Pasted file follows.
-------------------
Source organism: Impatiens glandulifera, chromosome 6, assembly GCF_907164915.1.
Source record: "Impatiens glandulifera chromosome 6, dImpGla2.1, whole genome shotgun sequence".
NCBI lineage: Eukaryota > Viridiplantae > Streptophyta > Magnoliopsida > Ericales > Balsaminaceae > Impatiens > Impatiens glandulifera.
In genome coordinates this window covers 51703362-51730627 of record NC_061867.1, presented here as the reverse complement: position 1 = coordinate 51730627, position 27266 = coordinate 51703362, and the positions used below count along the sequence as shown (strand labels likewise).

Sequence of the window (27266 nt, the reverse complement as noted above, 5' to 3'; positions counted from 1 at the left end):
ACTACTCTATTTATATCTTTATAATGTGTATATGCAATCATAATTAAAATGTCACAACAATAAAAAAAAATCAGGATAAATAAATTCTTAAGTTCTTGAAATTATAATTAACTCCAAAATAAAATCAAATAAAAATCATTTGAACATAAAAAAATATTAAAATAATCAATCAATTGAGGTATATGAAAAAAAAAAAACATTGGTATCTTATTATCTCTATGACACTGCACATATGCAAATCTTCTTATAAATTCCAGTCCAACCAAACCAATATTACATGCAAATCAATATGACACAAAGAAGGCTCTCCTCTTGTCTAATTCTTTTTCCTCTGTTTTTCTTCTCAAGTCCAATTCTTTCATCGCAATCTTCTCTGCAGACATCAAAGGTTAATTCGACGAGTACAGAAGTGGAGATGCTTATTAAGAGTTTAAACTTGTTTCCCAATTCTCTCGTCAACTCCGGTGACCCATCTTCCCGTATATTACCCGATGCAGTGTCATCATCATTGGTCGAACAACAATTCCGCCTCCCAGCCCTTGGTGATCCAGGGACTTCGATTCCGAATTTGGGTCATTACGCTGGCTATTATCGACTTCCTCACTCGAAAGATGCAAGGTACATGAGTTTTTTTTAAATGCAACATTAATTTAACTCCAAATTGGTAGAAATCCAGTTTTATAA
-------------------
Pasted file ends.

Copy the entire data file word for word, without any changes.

Source organism: Impatiens glandulifera, chromosome 6, assembly GCF_907164915.1.
Source record: "Impatiens glandulifera chromosome 6, dImpGla2.1, whole genome shotgun sequence".
NCBI lineage: Eukaryota > Viridiplantae > Streptophyta > Magnoliopsida > Ericales > Balsaminaceae > Impatiens > Impatiens glandulifera.
In genome coordinates this window covers 51703362-51730627 of record NC_061867.1, presented here as the reverse complement: position 1 = coordinate 51730627, position 27266 = coordinate 51703362, and the positions used below count along the sequence as shown (strand labels likewise).

Sequence of the window (27266 nt, the reverse complement as noted above, 5' to 3'; positions counted from 1 at the left end):
ACTACTCTATTTATATCTTTATAATGTGTATATGCAATCATAATTAAAATGTCACAACAATAAAAAAAAATCAGGATAAATAAATTCTTAAGTTCTTGAAATTATAATTAACTCCAAAATAAAATCAAATAAAAATCATTTGAACATAAAAAAATATTAAAATAATCAATCAATTGAGGTATATGAAAAAAAAAAAACATTGGTATCTTATTATCTCTATGACACTGCACATATGCAAATCTTCTTATAAATTCCAGTCCAACCAAACCAATATTACATGCAAATCAATATGACACAAAGAAGGCTCTCCTCTTGTCTAATTCTTTTTCCTCTGTTTTTCTTCTCAAGTCCAATTCTTTCATCGCAATCTTCTCTGCAGACATCAAAGGTTAATTCGACGAGTACAGAAGTGGAGATGCTTATTAAGAGTTTAAACTTGTTTCCCAATTCTCTCGTCAACTCCGGTGACCCATCTTCCCGTATATTACCCGATGCAGTGTCATCATCATTGGTCGAACAACAATTCCGCCTCCCAGCCCTTGGTGATCCAGGGACTTCGATTCCGAATTTGGGTCATTACGCTGGCTATTATCGACTTCCTCACTCGAAAGATGCAAGGTACATGAGTTTTTTTTAAATGCAACATTAATTTAACTCCAAATTGGTAGAAATCCAGTTTTATAA